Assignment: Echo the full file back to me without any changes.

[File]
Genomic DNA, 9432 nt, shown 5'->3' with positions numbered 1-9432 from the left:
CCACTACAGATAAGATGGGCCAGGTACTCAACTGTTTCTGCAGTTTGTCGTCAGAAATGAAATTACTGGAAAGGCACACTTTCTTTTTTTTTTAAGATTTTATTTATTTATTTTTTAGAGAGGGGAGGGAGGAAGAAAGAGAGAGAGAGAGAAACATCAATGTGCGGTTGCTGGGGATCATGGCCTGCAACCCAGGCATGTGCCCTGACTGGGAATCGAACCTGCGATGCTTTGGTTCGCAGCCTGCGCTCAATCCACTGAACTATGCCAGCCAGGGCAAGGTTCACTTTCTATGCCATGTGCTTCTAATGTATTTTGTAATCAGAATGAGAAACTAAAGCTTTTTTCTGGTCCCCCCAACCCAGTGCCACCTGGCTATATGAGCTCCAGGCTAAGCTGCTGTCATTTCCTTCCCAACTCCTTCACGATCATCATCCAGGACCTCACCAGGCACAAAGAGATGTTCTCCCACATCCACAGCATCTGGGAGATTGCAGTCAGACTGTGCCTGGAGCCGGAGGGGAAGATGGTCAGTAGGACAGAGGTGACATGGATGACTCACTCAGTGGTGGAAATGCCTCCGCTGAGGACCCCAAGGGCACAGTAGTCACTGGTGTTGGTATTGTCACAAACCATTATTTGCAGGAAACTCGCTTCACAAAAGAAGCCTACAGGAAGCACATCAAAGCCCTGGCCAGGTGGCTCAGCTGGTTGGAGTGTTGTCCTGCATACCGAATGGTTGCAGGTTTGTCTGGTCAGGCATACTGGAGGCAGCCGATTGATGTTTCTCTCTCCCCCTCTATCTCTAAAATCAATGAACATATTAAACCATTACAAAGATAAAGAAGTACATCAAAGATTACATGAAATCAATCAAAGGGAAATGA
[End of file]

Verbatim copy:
Genomic DNA, 9432 nt, shown 5'->3' with positions numbered 1-9432 from the left:
CCACTACAGATAAGATGGGCCAGGTACTCAACTGTTTCTGCAGTTTGTCGTCAGAAATGAAATTACTGGAAAGGCACACTTTCTTTTTTTTTTAAGATTTTATTTATTTATTTTTTAGAGAGGGGAGGGAGGAAGAAAGAGAGAGAGAGAGAAACATCAATGTGCGGTTGCTGGGGATCATGGCCTGCAACCCAGGCATGTGCCCTGACTGGGAATCGAACCTGCGATGCTTTGGTTCGCAGCCTGCGCTCAATCCACTGAACTATGCCAGCCAGGGCAAGGTTCACTTTCTATGCCATGTGCTTCTAATGTATTTTGTAATCAGAATGAGAAACTAAAGCTTTTTTCTGGTCCCCCCAACCCAGTGCCACCTGGCTATATGAGCTCCAGGCTAAGCTGCTGTCATTTCCTTCCCAACTCCTTCACGATCATCATCCAGGACCTCACCAGGCACAAAGAGATGTTCTCCCACATCCACAGCATCTGGGAGATTGCAGTCAGACTGTGCCTGGAGCCGGAGGGGAAGATGGTCAGTAGGACAGAGGTGACATGGATGACTCACTCAGTGGTGGAAATGCCTCCGCTGAGGACCCCAAGGGCACAGTAGTCACTGGTGTTGGTATTGTCACAAACCATTATTTGCAGGAAACTCGCTTCACAAAAGAAGCCTACAGGAAGCACATCAAAGCCCTGGCCAGGTGGCTCAGCTGGTTGGAGTGTTGTCCTGCATACCGAATGGTTGCAGGTTTGTCTGGTCAGGCATACTGGAGGCAGCCGATTGATGTTTCTCTCTCCCCCTCTATCTCTAAAATCAATGAACATATTAAACCATTACAAAGATAAAGAAGTACATCAAAGATTACATGAAATCAATCAAAGGGAAATGA